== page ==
Some New Zealand money

Ever more expensive

This week two different reports made plain the escalating cost of housing in Wellington (of course – as always – focussed on home ownership).

The first report made plain the widening gap between housing cost and wages (a.k.a. “housing affordability”):

The average annual weekly wage increase of $28.06 was not enough to offset a $30,000 increase in the national median house price and an increase in the average mortgage interest rate from 5.52% to 5.86%,” the survey found.

In Wellington, this meant that housing affordability dropped by 7.7% for owner-occupiers.

The second demonstrated that while “first time buyers” are finding it harder, property investors are buying up more and more properties:

[A]ctivity among investors who owned two or more properties had hit a 10-year high. Big investors with more than 10 properties were the most active, buying about two out of every five homes in August.

Of course, this all puts more financial pressure on renters, with forecasts suggesting that rents in Wellington will rise even faster than the cost for owner-occupiers.

For those who can afford to buy, they are having to do so further and further away from the city:

The figures also suggested people were looking further afield for a first home, such as in northern Wellington suburb Tawa and in Hutt Valley, while multiple property owners were buying in Karori and other central-city suburbs, including Mt Victoria and Oriental Bay.

How long will it be before only the rich can afford to live in our city? How can we fight to make renting affordable and secure for people of all incomes?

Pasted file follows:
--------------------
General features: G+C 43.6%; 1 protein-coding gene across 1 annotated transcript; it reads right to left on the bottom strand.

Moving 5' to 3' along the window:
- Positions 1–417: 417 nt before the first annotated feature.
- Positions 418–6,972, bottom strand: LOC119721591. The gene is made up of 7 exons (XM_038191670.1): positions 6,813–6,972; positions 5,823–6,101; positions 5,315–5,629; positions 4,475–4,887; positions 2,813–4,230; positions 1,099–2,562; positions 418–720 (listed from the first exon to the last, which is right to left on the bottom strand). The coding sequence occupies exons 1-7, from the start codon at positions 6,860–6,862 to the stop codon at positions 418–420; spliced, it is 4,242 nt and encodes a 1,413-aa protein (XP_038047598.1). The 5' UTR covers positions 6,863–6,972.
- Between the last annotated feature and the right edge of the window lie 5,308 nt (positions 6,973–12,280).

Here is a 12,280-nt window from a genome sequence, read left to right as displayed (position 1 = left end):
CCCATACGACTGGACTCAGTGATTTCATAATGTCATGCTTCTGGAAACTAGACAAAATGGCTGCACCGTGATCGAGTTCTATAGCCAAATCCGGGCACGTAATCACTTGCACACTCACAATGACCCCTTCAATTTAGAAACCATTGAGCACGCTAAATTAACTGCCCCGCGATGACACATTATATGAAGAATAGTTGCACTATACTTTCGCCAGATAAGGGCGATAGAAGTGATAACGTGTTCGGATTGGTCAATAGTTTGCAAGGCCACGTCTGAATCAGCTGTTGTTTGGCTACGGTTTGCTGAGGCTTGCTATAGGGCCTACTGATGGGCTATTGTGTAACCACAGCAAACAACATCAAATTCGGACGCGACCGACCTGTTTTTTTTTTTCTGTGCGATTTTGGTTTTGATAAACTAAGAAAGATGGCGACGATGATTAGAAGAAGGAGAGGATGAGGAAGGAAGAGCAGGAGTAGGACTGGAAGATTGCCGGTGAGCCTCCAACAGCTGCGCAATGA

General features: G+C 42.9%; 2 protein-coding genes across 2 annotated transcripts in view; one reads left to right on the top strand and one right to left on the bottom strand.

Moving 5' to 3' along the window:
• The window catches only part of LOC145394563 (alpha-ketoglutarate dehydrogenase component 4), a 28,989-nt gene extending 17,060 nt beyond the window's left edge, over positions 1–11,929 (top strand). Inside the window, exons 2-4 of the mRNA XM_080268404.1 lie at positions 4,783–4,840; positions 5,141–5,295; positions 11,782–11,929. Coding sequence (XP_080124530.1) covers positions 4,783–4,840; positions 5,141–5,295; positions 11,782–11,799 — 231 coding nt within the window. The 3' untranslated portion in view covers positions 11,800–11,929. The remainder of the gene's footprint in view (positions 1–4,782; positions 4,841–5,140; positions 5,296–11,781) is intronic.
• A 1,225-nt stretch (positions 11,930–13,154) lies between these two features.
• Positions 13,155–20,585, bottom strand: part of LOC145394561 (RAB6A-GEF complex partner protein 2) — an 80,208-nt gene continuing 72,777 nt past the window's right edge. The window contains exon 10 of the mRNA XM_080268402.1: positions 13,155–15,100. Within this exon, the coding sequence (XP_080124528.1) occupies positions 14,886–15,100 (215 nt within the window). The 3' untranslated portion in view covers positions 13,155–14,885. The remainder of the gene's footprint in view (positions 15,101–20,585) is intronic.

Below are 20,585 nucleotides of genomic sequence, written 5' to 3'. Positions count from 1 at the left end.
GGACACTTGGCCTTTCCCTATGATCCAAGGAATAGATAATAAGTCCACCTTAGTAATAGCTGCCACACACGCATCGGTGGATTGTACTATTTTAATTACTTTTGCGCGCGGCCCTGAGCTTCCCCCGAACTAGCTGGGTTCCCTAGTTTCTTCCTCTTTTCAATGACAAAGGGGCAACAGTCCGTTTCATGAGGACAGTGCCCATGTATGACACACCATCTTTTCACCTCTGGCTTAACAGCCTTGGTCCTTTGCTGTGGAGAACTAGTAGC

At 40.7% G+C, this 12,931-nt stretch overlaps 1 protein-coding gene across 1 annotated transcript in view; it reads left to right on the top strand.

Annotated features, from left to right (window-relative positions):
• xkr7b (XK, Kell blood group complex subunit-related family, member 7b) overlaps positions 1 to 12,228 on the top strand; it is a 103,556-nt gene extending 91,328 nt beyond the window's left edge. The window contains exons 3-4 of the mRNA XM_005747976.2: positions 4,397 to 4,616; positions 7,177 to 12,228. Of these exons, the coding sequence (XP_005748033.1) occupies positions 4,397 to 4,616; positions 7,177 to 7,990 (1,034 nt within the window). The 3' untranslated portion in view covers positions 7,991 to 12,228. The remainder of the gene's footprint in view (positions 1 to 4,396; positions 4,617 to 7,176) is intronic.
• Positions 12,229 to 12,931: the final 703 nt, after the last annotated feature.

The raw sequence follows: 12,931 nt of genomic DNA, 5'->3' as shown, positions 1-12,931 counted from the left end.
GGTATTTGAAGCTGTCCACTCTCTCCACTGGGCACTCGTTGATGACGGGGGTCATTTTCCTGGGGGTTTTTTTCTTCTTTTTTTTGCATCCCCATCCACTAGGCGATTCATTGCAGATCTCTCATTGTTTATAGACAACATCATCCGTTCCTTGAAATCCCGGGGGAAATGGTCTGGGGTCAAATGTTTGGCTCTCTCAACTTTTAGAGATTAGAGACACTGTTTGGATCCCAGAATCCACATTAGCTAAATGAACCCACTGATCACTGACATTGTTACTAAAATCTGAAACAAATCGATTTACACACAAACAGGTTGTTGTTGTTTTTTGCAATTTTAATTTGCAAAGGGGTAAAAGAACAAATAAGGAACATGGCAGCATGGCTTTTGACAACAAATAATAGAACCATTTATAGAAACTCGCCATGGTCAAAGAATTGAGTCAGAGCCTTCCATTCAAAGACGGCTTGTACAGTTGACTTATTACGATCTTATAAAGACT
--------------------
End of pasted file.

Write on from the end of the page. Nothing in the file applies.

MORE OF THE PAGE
Photo credit: Jason Jones via Flickr.

One thought on “Ever more expensive”

  1. What are your thoughts on the increasing number of property investors/ increasing number of houses owned to be rented out? We need private rental housing for sure- it serves an important purpose. Ideally, renting would be equal to homeownership in many ways, including the degree to which the occupiers of both could make their house into a home. Arguably, having more people renting, especially more middle income people who have traditionally ‘owned’ makes this more likely. Conditions in places like Germany have seemed almost tenure neutral where half of people rent. In the current situaiton I’d argue we need to focus on the private rental sector and improve conditions there, which is obvious, and the reality. At the same time, I have this more idealistic feeling of annoyance (outrage maybe…) about the whole idea of owning property and renting it out to others, and having such power over their living circumstances. People should have autonomy over their home, the old ‘my house, my castle’. Can that be achieved in the private rental sector? I think there is much more potential in state housing, (which we need WAY more of), and obviously owner occupied housing and alternative property ownership arrangements (e.g. multiple smaller houses on shared land etc.). Maybe we need to change our ideas around property and ownership and somehow, the property rights of the renter/occupant of a home. Do you think a renters union could also argue for more state and affordable housing, for tax arrangements that don’t favour property investment etc. when achieving these could mean that the potential for improving the private rental sector is reduced?

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